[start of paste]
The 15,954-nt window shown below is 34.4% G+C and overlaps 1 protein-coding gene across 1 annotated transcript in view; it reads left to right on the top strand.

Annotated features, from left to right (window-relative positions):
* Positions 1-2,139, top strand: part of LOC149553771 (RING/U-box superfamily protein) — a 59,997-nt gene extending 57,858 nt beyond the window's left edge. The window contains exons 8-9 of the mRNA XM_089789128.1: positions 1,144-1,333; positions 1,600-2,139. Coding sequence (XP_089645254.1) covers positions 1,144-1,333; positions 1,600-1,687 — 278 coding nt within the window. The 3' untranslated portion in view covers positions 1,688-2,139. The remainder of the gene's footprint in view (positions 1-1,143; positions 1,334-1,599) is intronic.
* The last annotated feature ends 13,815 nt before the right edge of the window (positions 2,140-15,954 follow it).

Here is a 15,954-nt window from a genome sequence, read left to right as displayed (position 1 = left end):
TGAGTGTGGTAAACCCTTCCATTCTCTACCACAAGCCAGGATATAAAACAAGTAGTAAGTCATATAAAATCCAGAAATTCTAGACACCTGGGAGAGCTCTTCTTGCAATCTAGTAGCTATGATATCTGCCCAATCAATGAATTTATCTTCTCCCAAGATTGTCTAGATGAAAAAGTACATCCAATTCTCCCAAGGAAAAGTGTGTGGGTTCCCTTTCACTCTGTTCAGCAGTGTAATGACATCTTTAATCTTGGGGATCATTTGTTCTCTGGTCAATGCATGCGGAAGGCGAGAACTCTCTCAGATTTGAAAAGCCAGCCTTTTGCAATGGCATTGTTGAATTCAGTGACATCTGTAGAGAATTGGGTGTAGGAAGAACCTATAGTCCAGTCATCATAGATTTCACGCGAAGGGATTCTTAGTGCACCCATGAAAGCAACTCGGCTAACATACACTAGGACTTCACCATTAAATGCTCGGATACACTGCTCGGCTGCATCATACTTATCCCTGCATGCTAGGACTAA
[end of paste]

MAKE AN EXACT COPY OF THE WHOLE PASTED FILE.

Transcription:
The 15,954-nt window shown below is 34.4% G+C and overlaps 1 protein-coding gene across 1 annotated transcript in view; it reads left to right on the top strand.

Annotated features, from left to right (window-relative positions):
* Positions 1-2,139, top strand: part of LOC149553771 (RING/U-box superfamily protein) — a 59,997-nt gene extending 57,858 nt beyond the window's left edge. The window contains exons 8-9 of the mRNA XM_089789128.1: positions 1,144-1,333; positions 1,600-2,139. Coding sequence (XP_089645254.1) covers positions 1,144-1,333; positions 1,600-1,687 — 278 coding nt within the window. The 3' untranslated portion in view covers positions 1,688-2,139. The remainder of the gene's footprint in view (positions 1-1,143; positions 1,334-1,599) is intronic.
* The last annotated feature ends 13,815 nt before the right edge of the window (positions 2,140-15,954 follow it).

Here is a 15,954-nt window from a genome sequence, read left to right as displayed (position 1 = left end):
TGAGTGTGGTAAACCCTTCCATTCTCTACCACAAGCCAGGATATAAAACAAGTAGTAAGTCATATAAAATCCAGAAATTCTAGACACCTGGGAGAGCTCTTCTTGCAATCTAGTAGCTATGATATCTGCCCAATCAATGAATTTATCTTCTCCCAAGATTGTCTAGATGAAAAAGTACATCCAATTCTCCCAAGGAAAAGTGTGTGGGTTCCCTTTCACTCTGTTCAGCAGTGTAATGACATCTTTAATCTTGGGGATCATTTGTTCTCTGGTCAATGCATGCGGAAGGCGAGAACTCTCTCAGATTTGAAAAGCCAGCCTTTTGCAATGGCATTGTTGAATTCAGTGACATCTGTAGAGAATTGGGTGTAGGAAGAACCTATAGTCCAGTCATCATAGATTTCACGCGAAGGGATTCTTAGTGCACCCATGAAAGCAACTCGGCTAACATACACTAGGACTTCACCATTAAATGCTCGGATACACTGCTCGGCTGCATCATACTTATCCCTGCATGCTAGGACTAA